Liška F, Peterková R, Peterka M, Landa V, Zídek V, Mlejnek P, Šilhavý J, Šimáková M, Křen V, Starker CG, Voytas DF, Izsvák Z, Pravenec M.: (2016) TargetingofthePlzf Gene in theRat by TranscriptionActivator-LikeEffectorNucleaseResults in CaudalRegression Syndrome in SpontaneouslyHypertensiveRats.PLoSOne. Oct 11;11(10):e0164206. doi: 10.1371/journal.pone.0164206.
Blackburn, J., Kawasaki, K., Porntaveetus, T., Kawasaki, M., Otsuka-Tanaka, Y., Miake, Y., Ota, Masato., Watanebe, M., Hishinuma, M., Nomoto, T., Oommen, S., Ghafoor, S., Harada, F., Nozawa-Inoue, K., Maeda, T., Peterková, R., Lesot, H., Inoue, J., Akiyama, T., Schmidt-Ulrich, R., Liu, B., Hu, Y., Page, A., Ramírez, Á., Sharpe, P., Ohazama, A.: (2015) Excess NF-kB induces ectopic odontogenesis in embryonic incisor epithelium. J. Dent. Res. 94(1): 121-128.
Khannoon, E. R., Zahradníček, O.: (2015) Postovipositional development of the sand snake Psammophis sibilans (Serpentes:Lamprophiidae) in1 comparison with other snake species. Acta Zoologica (Stockholm) IN PRESS
Lochovská, K., Peterková, R., Pavliková, Z., Hovoraková, M.: (2015) Sprouty gene dosage influences temporal-spatial dynamics of primary enamel knot formation. BMC Dev Biol. 15: 21.
Rusková, H., Bejdová, S., Peterka, M., Krajíček, V., Velemínská, J.: (2015) 3-D shape analysis of palatal surface in patients with unilateral complete cleft lip and palate. J Craniomaxillofac Surg.42(5):e140-147.
Lesot, H., Hovořáková, M., Peterka, M., Peterková, R.: (2014) Three-dimensional analysis of molar development in the mouse from the cap to bell stage. Aust. Dent. J. 59 (Suppl.1): 81-100.
Peterková, R., Hovořáková, M., Peterka, M., Lesot, H.: (2014) Three-dimensional analysis of the early development of the dentition. Aust. Dent. J. 59 (Suppl.1): 55-80.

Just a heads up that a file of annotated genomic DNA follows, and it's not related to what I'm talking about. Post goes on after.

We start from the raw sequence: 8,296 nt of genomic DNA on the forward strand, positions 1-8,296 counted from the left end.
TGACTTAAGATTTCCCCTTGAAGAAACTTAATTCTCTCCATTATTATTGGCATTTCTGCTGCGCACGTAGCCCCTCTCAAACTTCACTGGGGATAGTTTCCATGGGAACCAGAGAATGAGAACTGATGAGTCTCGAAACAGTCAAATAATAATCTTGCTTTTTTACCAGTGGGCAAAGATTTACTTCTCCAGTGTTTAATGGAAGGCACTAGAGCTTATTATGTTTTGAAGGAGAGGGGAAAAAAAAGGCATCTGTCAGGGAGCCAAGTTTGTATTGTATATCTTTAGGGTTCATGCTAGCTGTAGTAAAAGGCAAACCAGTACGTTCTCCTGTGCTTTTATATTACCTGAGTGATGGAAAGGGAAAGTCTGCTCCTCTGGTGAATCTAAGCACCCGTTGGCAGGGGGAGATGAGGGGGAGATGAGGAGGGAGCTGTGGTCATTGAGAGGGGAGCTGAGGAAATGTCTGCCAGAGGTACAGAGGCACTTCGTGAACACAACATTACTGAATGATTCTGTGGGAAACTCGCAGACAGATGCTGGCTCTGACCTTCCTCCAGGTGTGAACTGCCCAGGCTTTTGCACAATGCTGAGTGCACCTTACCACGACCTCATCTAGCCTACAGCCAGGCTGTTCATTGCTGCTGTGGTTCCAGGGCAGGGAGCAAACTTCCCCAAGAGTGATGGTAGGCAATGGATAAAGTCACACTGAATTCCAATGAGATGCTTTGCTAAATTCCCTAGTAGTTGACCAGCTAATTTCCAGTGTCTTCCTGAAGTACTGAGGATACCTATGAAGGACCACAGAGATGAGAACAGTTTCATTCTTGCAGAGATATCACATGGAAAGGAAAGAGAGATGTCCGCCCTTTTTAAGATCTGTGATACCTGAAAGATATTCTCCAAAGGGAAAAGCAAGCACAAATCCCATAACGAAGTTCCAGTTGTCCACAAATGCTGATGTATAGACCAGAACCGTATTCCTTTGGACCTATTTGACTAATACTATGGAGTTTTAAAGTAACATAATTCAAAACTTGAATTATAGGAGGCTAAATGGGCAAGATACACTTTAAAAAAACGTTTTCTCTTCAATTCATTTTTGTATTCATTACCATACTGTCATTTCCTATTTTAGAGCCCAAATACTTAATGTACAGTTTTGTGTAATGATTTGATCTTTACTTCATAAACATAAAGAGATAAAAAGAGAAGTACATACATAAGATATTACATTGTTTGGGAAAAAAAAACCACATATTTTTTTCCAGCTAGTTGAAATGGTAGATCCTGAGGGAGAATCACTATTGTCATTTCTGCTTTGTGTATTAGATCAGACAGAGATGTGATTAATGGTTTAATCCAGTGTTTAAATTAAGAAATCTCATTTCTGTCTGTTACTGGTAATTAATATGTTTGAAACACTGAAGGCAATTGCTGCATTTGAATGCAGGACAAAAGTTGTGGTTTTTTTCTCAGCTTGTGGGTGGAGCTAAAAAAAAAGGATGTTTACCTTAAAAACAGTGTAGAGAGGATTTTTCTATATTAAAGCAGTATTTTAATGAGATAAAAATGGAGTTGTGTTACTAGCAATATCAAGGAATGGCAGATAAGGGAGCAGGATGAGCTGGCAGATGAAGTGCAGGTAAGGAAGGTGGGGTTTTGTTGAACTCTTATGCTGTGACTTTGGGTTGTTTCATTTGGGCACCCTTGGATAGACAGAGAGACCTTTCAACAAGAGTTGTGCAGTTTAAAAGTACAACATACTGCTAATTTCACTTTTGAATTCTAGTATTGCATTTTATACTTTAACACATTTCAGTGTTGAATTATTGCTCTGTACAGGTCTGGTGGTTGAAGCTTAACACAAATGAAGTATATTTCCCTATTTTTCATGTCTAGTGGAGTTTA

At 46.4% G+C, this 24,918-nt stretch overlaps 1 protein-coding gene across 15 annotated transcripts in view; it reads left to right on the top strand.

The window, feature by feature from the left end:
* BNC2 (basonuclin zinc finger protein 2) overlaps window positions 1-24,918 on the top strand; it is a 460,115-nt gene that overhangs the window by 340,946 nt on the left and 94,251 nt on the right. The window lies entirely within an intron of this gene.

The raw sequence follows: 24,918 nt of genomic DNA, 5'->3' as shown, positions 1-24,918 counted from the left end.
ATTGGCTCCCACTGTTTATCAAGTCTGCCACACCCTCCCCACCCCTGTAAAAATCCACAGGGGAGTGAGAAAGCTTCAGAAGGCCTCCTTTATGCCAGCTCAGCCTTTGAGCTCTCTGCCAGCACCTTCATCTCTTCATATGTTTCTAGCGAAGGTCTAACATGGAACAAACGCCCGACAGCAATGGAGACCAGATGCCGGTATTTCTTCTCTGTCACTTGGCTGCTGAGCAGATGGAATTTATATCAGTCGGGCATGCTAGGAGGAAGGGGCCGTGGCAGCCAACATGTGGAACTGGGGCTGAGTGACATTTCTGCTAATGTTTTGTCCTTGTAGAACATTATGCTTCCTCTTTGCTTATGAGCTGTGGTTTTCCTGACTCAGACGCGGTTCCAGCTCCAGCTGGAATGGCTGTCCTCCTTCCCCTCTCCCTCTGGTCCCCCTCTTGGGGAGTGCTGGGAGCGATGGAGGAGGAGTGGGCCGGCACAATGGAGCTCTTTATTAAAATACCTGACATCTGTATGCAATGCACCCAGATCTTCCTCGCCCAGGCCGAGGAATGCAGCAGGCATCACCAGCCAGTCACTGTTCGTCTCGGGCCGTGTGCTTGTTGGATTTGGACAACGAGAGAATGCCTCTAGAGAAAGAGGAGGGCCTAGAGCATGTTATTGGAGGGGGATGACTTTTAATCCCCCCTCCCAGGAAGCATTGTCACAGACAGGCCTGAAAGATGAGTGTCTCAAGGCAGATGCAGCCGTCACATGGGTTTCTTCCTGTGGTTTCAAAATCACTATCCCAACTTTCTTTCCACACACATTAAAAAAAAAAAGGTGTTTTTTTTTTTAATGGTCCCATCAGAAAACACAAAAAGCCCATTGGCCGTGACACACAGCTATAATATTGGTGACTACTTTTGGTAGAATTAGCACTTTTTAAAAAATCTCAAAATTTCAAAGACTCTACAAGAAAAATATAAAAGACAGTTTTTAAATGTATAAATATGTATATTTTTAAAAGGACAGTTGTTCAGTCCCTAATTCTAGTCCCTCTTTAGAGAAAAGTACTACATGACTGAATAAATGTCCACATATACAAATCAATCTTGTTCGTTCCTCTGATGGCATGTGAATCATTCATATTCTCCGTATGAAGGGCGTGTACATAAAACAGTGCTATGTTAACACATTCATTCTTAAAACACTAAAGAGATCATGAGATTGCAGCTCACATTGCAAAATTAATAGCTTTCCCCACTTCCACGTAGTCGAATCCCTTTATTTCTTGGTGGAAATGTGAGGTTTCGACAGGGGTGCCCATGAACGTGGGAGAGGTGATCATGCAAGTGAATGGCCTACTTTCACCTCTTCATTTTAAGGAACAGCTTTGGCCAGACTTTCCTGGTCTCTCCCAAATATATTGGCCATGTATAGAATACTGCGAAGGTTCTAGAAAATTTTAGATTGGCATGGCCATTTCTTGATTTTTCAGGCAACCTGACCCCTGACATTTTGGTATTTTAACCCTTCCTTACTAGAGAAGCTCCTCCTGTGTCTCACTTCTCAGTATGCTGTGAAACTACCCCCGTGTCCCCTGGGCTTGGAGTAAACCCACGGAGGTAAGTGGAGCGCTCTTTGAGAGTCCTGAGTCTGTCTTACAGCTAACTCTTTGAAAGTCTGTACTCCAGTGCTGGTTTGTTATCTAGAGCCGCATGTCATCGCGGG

Rusková, H., Bejdová, S., Peterka, M., Krajíček, V., Velemínská, J.: (2014) 3-D shape analysis of palatal surface in patients with unilateral complete cleft lip and palate. J. Craniomaxillofac Surg. 42(5): e140-147.
Zahradnicek, O., Buchtova, M., Doesedelova, H., TUCKER, A.S. (2014). The development of complex tooth shape in reptiles. Frontiers in Craniofacial Biology 5, 1-7.
Buchtová, M., Zahradníček, O., Balková, S., Tucker, A. S.: (2013) Odontogenesis in the Veiled Chameleon (Chamaeleo calyptratus). Arch. Oral Biol. 58(2): 118-133.
Hovořáková, M., Smrčková, L., Lesot, H., Lochovská, K., Peterka, M., Peterková, R.: (2013) Sequential Shh expression in the development of the mouse upper functional incisor. J. Exp. Zool. Part B. 320(7): 455-464.
Khonsari, R. H., Seppala, M., Pradel, A., Dutel, H., Clément, G., Lebedev, O., Ghafoor, S., Rothová, M., Tucker, A., Maisey, J. G., Fan, C. M., Ohazama, A., Tafforeau, P., Franco, B., Helms, J., Haycraft, C. J., David, A., Janvier, P., Cobourne, M. T., Sharpe, P.T.: (2013) The buccohypophyseal canal is an ancestral vertebrate trait maintained by modulation in sonic hedgehog signaling. BMC Biol.11:70.
Klein, O. D., Oberoi, S., Huysseune, A., Hovořáková, M., Peterka, M., Peterková, R.: (2013) Developmental disorders of the dentition: An update. Am. J. Med. Genet. C. 163(4): 318-332.
Lagronová-Churavá, S., Špoutil, F., Vojtěchová, S., Lesot, H., Peterka, M., Klein, O. D., Peterková, R.: (2013) The Dynamics of Supernumerary Tooth Development Are Differentially Regulated by Sprouty Genes. J. Exp. Zool. Part B. 320(5): 307-320.
Nakatomi, M., Hovořáková, M., Gritli-Linde, A., Blair, H., MacArthur, K., Peterková, R., Lesot, H., Ruiz-Perez, V. L., Goodship, J., Peters, H.: (2013) Evc regulates a symmetric response to Shh signaling in molar development. J. Dent. Res. 92(3): 222-228.
First Faculty of Medicine, Charles University, Prague
Fakultní nemocnice Ostrava
Institute of Physiology, CAS, Prague
King's College, London, UK
Laboratoire de Biologie et Modelisation de la Cellule, Lyon, France
Medical University of Vienna, Austria
Faculty of Natural Sciences of the Comenius University in Bratislava, SR
Institute of Molecular Genetics of the CAS, v. v. i., Prague
Institute of Animal Physiology and Genetics, CAS, v. v. i., Brno